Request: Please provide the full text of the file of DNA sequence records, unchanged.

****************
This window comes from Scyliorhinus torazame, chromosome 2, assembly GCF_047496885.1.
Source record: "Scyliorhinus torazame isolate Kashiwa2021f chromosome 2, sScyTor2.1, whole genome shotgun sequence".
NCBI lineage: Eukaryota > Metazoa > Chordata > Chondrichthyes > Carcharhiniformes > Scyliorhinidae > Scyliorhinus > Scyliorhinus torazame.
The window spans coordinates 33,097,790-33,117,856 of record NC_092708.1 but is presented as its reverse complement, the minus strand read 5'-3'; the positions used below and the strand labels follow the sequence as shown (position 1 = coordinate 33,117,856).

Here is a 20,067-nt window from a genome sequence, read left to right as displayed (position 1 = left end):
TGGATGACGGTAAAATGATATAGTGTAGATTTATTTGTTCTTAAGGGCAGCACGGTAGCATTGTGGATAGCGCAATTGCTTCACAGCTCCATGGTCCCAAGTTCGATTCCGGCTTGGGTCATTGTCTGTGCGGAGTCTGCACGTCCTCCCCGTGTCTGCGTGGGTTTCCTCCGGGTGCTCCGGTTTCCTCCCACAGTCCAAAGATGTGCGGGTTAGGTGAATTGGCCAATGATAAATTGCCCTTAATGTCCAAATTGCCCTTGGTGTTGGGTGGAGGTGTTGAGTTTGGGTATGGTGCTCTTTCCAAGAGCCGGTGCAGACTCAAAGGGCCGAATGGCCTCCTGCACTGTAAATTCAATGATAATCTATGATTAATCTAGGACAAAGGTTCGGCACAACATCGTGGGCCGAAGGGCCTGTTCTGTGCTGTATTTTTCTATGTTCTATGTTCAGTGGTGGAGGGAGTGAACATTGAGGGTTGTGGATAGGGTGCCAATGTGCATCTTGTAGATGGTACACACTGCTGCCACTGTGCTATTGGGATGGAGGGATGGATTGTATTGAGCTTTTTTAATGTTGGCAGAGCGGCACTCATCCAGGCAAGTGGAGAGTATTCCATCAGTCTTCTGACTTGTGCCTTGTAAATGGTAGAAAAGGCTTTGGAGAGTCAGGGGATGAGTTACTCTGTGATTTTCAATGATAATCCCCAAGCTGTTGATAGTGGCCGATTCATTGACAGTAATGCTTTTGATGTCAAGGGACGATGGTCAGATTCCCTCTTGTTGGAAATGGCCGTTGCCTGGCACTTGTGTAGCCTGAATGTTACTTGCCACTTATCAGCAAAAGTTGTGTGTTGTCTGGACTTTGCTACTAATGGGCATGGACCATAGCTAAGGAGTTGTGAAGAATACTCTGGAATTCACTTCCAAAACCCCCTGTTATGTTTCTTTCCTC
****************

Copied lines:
This window comes from Scyliorhinus torazame, chromosome 2, assembly GCF_047496885.1.
Source record: "Scyliorhinus torazame isolate Kashiwa2021f chromosome 2, sScyTor2.1, whole genome shotgun sequence".
NCBI lineage: Eukaryota > Metazoa > Chordata > Chondrichthyes > Carcharhiniformes > Scyliorhinidae > Scyliorhinus > Scyliorhinus torazame.
The window spans coordinates 33,097,790-33,117,856 of record NC_092708.1 but is presented as its reverse complement, the minus strand read 5'-3'; the positions used below and the strand labels follow the sequence as shown (position 1 = coordinate 33,117,856).

Here is a 20,067-nt window from a genome sequence, read left to right as displayed (position 1 = left end):
TGGATGACGGTAAAATGATATAGTGTAGATTTATTTGTTCTTAAGGGCAGCACGGTAGCATTGTGGATAGCGCAATTGCTTCACAGCTCCATGGTCCCAAGTTCGATTCCGGCTTGGGTCATTGTCTGTGCGGAGTCTGCACGTCCTCCCCGTGTCTGCGTGGGTTTCCTCCGGGTGCTCCGGTTTCCTCCCACAGTCCAAAGATGTGCGGGTTAGGTGAATTGGCCAATGATAAATTGCCCTTAATGTCCAAATTGCCCTTGGTGTTGGGTGGAGGTGTTGAGTTTGGGTATGGTGCTCTTTCCAAGAGCCGGTGCAGACTCAAAGGGCCGAATGGCCTCCTGCACTGTAAATTCAATGATAATCTATGATTAATCTAGGACAAAGGTTCGGCACAACATCGTGGGCCGAAGGGCCTGTTCTGTGCTGTATTTTTCTATGTTCTATGTTCAGTGGTGGAGGGAGTGAACATTGAGGGTTGTGGATAGGGTGCCAATGTGCATCTTGTAGATGGTACACACTGCTGCCACTGTGCTATTGGGATGGAGGGATGGATTGTATTGAGCTTTTTTAATGTTGGCAGAGCGGCACTCATCCAGGCAAGTGGAGAGTATTCCATCAGTCTTCTGACTTGTGCCTTGTAAATGGTAGAAAAGGCTTTGGAGAGTCAGGGGATGAGTTACTCTGTGATTTTCAATGATAATCCCCAAGCTGTTGATAGTGGCCGATTCATTGACAGTAATGCTTTTGATGTCAAGGGACGATGGTCAGATTCCCTCTTGTTGGAAATGGCCGTTGCCTGGCACTTGTGTAGCCTGAATGTTACTTGCCACTTATCAGCAAAAGTTGTGTGTTGTCTGGACTTTGCTACTAATGGGCATGGACCATAGCTAAGGAGTTGTGAAGAATACTCTGGAATTCACTTCCAAAACCCCCTGTTATGTTTCTTTCCTC